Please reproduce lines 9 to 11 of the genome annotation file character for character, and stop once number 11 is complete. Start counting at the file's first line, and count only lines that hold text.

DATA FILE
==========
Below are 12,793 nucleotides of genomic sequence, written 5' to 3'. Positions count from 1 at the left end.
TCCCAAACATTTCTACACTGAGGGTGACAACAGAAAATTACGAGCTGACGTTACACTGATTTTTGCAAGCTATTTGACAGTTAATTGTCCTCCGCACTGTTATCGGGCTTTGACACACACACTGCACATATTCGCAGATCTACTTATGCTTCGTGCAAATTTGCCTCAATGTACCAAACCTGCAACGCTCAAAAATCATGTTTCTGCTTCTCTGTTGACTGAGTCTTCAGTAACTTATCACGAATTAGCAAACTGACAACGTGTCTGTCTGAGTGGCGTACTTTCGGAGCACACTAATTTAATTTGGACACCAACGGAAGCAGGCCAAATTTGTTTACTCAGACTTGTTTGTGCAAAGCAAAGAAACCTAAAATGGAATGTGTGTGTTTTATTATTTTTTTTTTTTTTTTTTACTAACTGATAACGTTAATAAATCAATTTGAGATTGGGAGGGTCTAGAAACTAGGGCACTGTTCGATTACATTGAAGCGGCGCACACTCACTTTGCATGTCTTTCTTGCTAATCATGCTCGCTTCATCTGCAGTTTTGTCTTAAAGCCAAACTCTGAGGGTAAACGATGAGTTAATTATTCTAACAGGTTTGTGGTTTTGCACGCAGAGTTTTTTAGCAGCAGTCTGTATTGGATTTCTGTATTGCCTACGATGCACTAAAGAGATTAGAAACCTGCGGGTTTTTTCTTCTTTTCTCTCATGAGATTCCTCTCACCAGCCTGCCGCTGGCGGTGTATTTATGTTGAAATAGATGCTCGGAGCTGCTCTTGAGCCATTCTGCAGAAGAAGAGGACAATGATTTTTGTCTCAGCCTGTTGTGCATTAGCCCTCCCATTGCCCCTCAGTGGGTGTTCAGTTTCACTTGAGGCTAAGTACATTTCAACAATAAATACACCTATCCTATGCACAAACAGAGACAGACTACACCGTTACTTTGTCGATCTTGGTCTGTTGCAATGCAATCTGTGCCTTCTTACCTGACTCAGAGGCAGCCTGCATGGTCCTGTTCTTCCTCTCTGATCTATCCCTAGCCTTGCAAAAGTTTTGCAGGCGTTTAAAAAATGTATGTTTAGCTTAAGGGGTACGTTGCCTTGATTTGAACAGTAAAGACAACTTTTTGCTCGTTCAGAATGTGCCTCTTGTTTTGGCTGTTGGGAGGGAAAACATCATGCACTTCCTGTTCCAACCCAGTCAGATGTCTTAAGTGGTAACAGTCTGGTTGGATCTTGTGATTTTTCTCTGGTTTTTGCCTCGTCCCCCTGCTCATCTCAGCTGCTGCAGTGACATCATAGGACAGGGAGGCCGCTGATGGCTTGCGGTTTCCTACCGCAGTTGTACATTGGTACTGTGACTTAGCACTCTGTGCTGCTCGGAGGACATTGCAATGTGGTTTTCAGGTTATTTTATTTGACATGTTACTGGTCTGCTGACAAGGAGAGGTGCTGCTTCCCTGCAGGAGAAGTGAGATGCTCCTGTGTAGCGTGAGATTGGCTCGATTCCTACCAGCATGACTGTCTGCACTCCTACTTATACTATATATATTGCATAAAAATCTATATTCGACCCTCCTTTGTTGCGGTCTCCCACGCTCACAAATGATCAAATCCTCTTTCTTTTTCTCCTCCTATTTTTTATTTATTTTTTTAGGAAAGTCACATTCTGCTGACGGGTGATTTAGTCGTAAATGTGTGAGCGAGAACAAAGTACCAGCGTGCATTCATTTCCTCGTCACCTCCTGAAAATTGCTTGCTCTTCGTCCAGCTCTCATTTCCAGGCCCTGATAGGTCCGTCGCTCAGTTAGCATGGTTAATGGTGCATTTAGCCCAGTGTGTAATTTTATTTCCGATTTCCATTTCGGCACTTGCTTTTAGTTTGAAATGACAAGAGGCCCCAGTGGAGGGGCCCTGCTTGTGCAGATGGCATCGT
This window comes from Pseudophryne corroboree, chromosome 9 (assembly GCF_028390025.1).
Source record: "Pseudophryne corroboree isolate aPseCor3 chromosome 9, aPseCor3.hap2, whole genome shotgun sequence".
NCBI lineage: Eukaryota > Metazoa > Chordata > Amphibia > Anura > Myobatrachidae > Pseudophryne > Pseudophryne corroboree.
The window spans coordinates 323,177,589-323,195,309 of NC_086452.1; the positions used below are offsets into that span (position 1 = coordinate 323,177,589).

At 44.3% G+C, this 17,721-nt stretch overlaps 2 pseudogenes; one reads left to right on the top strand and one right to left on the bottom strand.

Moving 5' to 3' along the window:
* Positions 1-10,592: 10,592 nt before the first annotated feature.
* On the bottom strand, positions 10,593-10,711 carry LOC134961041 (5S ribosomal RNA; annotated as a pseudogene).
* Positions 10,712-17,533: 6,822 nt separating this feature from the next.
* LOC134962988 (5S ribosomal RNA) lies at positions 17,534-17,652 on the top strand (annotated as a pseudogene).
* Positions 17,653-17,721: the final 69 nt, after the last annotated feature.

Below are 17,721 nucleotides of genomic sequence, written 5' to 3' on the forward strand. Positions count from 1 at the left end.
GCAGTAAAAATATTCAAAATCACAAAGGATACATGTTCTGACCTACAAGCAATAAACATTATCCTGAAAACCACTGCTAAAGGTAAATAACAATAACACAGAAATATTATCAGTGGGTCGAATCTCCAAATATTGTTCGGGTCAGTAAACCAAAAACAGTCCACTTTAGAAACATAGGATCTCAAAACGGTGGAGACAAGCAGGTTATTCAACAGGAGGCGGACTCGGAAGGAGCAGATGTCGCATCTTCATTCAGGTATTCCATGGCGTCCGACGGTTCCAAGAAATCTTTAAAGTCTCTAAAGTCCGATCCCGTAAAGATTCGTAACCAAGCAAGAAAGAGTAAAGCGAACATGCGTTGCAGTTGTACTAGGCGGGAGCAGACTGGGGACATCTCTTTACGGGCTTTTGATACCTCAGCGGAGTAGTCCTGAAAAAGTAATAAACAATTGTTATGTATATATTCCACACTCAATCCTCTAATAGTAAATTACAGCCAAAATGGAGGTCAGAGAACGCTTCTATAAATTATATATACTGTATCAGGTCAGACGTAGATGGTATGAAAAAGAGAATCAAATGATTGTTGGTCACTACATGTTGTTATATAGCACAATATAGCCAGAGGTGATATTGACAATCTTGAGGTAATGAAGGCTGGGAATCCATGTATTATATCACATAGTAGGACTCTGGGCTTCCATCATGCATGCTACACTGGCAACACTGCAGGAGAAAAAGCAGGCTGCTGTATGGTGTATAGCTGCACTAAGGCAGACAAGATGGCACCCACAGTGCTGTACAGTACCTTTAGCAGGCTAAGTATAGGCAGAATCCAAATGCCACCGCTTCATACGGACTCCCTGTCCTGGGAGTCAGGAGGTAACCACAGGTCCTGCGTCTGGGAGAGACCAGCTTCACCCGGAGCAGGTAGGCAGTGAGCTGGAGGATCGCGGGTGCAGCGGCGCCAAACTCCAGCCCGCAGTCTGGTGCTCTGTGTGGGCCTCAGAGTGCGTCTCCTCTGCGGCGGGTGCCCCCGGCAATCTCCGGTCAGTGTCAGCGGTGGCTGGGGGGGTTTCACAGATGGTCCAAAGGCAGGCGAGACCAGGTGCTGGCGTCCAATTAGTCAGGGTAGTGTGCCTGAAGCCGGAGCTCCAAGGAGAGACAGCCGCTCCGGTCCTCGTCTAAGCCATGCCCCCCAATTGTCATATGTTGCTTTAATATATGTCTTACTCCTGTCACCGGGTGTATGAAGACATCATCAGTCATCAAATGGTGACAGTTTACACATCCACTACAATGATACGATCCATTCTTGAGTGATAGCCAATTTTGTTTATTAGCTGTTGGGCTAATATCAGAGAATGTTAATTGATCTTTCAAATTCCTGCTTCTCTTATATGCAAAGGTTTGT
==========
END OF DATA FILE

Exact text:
* Positions 1-10,592: 10,592 nt before the first annotated feature.
* On the bottom strand, positions 10,593-10,711 carry LOC134961041 (5S ribosomal RNA; annotated as a pseudogene).
* Positions 10,712-17,533: 6,822 nt separating this feature from the next.